Last night, CNN aired a one-hour, in-depth interview with Barry Manilow, the 78-year-old pop sensation who has garnered countless hits and millions of fans over the span of nearly 60 years. So, did this profile about “The Showman of Our Generation,” the man who Frank Sinatra said, “He’s next!” when referencing, live up to the iconic star’s blinding luminescence? Read on for my thoughts.
CNN journalist Dana Bash was granted the amazing opportunity to interview Barry Manilow. I’ve been in her position, and I still say that, of the numerous pop culture legends I’ve interviewed, Barry is the best! He’s kind, humble, attentive, humorous, and charming. Naturally, Barry exuded all of these traits, and more, in Being Barry Manilow.
Because of COVID, it felt like forever since I’ve seen Barry in this kind of environment, not to mention at a live concert. This interview satiated my interview itch, and I plan to see Barry when he comes to Philly in August, so I should be a very happy Fanilow by then. But Being Barry Manilow felt like a cup of sumptuous hot chocolate on a cold winter’s night: it made me feel warm, comforted, and brought a smile to my face. Why? Because it reminded me of the reason I became a fan in the first place — the voice, the music, the man. If you’re one of the tribe, a Manilow misfit, then you understand.
Garry Kief, Barry’s husband and longtime manager, is a wonderful human being. Seeing the love in Barry’s eyes when he talked about him and watching how he got choked up over Garry sending him flowers on Valentine’s Day after being together for so many years, was moving.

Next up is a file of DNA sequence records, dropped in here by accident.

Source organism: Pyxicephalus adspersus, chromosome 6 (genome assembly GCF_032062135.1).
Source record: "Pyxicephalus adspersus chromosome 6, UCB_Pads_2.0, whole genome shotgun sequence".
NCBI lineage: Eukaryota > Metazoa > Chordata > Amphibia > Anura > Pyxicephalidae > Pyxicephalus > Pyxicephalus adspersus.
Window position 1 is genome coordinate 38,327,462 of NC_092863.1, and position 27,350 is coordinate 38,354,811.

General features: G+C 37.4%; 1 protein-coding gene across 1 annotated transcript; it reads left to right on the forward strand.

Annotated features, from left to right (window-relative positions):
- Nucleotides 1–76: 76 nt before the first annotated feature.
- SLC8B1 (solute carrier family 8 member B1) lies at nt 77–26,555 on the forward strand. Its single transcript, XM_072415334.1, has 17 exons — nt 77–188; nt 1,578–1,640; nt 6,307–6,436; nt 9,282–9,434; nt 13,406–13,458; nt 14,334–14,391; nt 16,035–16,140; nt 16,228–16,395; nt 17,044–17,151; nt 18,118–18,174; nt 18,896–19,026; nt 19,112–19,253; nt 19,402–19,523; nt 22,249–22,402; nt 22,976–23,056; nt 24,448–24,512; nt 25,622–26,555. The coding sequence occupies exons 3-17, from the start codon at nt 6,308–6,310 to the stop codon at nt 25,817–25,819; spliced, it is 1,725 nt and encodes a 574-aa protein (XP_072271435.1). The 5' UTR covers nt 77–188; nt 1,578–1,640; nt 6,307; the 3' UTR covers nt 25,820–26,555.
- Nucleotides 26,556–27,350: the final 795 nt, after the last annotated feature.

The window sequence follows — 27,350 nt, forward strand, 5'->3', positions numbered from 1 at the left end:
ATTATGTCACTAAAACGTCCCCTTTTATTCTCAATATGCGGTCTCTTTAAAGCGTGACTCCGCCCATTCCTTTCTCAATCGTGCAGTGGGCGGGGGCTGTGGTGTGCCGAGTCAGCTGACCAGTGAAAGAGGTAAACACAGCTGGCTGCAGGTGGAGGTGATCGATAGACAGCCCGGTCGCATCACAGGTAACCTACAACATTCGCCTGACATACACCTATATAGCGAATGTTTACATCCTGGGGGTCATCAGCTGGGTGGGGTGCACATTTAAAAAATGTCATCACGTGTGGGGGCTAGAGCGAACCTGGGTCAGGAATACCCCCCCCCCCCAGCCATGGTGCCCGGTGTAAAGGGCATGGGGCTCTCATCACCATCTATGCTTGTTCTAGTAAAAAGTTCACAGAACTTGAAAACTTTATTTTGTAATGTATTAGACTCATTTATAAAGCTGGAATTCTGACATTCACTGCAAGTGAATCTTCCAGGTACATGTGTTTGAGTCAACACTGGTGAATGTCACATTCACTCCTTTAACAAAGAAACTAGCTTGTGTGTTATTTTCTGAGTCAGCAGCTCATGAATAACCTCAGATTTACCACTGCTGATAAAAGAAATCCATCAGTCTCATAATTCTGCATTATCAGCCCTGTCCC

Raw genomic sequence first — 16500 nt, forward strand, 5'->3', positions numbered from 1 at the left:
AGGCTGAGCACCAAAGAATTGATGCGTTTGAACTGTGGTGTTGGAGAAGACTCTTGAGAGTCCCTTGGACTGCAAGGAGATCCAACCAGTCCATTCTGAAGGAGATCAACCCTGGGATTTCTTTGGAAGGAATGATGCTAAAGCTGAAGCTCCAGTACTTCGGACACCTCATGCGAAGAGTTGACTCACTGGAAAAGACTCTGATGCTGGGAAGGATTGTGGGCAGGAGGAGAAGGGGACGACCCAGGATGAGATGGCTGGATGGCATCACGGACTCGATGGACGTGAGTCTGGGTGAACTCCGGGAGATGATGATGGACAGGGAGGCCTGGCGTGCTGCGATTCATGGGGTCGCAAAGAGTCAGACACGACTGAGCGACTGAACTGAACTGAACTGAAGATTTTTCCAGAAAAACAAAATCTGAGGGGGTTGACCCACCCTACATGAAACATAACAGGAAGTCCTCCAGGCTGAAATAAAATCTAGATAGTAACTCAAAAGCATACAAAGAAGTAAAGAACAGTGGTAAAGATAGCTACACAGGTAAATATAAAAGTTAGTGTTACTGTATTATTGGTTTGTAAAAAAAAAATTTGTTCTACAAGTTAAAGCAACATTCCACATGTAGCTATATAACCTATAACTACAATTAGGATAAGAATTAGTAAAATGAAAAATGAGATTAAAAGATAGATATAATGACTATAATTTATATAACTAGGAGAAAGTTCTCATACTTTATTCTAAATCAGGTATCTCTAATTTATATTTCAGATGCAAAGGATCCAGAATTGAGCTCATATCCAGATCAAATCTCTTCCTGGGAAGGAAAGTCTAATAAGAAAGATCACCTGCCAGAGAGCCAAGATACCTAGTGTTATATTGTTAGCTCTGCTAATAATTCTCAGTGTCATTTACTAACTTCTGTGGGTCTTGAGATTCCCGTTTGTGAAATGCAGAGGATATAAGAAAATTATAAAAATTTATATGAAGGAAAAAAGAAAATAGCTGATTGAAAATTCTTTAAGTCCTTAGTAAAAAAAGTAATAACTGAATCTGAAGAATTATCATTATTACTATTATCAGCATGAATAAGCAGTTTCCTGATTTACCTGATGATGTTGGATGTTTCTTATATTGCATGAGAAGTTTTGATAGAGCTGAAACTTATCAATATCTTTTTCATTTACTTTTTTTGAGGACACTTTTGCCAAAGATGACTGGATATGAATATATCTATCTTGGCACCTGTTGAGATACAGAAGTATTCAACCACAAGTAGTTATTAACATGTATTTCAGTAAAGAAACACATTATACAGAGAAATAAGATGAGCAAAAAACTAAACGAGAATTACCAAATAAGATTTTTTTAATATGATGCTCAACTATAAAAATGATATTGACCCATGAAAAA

The part dedicated to Harmony, a musical Barry has been trying to bring to life — and finally has — for 25 years, made me proud for him and his collaborator Bruce Sussman. Manilow and Sussman have written more than 200 songs together, and seeing them beam with pride as they watched the rehearsal for their show made me feel the same way. The music is fabulous, the story timely, and the passion is in abundance. I wish them nothing but success, and I hope to see the show down the line.
This interview also documented Barry’s history-making moment of exceeding the number of shows performed in Vegas by Elvis Presley. I was at one of those shows, so hearing Barry say, “It’s not about me. It’s about the fans.” made perfect sense. Despite his superstar status, he’s always maintained a deep connection with his fans, long before the days of social media. It’s one of the many reasons why we love him.
Hearing from Barry’s dedicated band and musical director, all of whom have been with him for decades, fortified my respect and admiration for his artistry, professionalism, and loyalty. Barry Manilow is just as brilliant as Prince and other similar artists. However, he doesn’t always get credit for it, probably because the fans come first, not him.
I thoroughly enjoyed watching Being Barry Manilow, and I intend to do so again. It was a love letter to fans, a celebration of a glorious career, and a testament to his magnificent gift. To paraphrase a song from Harmony, when the chill winds wail and clouds assail the sky, Barry is the hope that’s gleaming in the distance. This star in the night continues to shine bright — may he do so for many years to come!